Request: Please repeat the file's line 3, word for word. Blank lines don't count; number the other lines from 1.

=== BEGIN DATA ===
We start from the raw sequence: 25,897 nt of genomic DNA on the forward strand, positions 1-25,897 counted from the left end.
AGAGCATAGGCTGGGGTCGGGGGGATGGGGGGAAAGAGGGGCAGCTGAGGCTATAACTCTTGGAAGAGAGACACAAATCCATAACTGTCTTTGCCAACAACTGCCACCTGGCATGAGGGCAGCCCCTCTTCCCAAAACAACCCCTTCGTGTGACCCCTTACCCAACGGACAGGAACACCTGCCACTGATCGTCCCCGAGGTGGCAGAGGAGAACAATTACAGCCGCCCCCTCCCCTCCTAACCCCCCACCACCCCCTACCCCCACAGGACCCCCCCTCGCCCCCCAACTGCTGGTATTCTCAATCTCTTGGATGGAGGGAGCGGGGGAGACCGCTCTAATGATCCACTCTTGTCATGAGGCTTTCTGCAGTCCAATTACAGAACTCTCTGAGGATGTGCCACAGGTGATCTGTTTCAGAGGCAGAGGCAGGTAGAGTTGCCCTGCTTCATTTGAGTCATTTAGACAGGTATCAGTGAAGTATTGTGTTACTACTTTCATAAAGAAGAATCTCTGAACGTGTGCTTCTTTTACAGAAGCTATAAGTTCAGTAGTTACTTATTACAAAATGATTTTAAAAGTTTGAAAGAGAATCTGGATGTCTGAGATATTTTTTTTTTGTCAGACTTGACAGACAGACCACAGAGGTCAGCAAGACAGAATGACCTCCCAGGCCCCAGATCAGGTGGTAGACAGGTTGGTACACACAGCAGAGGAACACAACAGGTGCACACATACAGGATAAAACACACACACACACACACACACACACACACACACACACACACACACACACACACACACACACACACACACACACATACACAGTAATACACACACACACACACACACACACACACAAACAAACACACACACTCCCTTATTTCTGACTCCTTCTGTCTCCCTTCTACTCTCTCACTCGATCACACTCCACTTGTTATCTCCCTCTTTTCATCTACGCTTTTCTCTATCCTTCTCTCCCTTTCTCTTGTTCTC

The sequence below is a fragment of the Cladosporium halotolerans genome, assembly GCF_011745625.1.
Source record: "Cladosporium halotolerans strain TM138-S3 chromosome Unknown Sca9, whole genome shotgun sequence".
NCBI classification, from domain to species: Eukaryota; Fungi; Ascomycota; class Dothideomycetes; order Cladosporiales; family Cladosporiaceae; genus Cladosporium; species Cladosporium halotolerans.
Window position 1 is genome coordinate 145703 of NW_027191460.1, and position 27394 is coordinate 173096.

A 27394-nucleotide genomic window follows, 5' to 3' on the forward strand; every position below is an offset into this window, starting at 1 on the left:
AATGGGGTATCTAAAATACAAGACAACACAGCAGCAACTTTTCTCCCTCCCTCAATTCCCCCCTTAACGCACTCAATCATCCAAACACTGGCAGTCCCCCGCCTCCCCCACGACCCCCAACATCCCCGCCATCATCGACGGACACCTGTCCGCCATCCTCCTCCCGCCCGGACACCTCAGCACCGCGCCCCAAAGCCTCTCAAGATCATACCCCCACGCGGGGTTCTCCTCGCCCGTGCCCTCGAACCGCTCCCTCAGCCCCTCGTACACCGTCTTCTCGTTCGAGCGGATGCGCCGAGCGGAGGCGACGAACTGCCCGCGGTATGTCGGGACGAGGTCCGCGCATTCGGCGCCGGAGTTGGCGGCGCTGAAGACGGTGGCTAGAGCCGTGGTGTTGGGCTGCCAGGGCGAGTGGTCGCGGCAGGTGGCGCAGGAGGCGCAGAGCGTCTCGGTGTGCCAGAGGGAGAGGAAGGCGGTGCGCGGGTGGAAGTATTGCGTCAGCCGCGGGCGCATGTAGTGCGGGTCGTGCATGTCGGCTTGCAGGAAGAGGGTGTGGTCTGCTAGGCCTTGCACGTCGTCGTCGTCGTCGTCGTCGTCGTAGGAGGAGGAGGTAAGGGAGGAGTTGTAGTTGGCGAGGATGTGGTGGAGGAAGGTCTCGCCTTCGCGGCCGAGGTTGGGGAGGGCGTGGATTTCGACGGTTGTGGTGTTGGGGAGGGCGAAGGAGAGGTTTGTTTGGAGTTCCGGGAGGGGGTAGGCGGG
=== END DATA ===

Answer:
The sequence below is a fragment of the Cladosporium halotolerans genome, assembly GCF_011745625.1.